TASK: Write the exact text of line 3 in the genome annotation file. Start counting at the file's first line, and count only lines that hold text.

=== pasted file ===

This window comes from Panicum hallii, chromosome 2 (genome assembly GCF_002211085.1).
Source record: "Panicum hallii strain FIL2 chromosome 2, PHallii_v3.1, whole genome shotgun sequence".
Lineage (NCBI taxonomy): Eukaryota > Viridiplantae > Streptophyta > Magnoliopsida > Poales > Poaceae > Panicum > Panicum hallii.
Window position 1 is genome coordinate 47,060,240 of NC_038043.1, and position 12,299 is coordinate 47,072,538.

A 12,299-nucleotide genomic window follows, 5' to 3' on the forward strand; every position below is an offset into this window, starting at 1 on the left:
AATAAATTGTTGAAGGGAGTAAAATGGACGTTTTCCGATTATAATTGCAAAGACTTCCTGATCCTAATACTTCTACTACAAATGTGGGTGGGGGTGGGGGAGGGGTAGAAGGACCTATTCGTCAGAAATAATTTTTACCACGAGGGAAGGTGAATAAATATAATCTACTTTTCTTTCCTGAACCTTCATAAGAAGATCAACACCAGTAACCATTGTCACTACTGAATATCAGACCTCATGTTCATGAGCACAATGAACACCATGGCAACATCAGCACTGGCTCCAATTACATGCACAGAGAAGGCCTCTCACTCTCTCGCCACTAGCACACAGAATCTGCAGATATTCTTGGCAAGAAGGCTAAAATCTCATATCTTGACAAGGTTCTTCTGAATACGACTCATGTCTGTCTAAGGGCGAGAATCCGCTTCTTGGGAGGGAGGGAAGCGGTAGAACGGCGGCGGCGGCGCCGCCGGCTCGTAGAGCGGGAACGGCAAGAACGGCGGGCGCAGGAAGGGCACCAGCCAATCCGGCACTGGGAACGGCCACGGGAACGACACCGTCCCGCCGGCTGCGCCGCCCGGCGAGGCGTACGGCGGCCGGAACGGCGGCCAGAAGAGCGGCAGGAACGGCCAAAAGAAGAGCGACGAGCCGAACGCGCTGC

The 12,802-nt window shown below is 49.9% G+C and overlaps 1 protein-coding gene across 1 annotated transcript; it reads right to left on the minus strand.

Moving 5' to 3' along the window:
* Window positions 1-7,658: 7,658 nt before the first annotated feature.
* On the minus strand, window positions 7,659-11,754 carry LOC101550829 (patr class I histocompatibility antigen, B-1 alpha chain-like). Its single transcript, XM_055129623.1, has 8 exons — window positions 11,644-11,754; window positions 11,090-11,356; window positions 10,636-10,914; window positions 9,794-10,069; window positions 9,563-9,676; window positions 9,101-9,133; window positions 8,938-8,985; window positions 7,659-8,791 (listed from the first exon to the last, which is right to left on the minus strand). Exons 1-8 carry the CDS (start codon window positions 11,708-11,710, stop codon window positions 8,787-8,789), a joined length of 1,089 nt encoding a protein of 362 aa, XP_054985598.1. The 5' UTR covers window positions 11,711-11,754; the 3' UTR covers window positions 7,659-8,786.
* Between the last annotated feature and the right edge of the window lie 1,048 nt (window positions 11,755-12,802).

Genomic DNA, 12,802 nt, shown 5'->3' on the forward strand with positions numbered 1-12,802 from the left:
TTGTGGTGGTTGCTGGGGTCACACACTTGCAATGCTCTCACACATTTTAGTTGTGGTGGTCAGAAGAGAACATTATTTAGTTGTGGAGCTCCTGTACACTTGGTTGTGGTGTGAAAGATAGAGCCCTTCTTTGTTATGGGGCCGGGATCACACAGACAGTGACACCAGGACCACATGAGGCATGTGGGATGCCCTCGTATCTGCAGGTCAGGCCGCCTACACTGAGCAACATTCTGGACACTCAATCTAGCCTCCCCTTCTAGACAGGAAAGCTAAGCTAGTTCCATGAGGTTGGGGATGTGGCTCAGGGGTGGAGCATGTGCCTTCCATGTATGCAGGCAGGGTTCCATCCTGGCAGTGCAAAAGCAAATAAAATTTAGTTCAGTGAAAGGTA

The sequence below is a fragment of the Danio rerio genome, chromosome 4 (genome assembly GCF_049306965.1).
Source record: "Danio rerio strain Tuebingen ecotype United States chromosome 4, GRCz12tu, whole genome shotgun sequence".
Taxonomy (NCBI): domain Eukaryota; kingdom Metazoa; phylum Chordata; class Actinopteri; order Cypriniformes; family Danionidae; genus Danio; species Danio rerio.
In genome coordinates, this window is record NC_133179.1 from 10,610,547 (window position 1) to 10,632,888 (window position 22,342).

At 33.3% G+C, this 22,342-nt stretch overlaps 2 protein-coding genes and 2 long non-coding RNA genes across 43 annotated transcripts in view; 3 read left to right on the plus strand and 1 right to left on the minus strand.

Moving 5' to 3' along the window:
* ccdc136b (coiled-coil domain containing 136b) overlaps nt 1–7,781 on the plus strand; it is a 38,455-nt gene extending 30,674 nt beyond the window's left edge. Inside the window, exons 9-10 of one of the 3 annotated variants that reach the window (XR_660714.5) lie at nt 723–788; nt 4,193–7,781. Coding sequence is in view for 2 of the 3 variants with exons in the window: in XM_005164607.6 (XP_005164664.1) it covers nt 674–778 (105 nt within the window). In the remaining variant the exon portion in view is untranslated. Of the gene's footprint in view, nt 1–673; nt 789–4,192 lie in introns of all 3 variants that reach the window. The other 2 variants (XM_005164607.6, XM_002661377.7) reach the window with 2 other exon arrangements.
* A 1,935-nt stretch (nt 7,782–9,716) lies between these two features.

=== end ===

Lineage (NCBI taxonomy): Eukaryota > Viridiplantae > Streptophyta > Magnoliopsida > Poales > Poaceae > Panicum > Panicum hallii.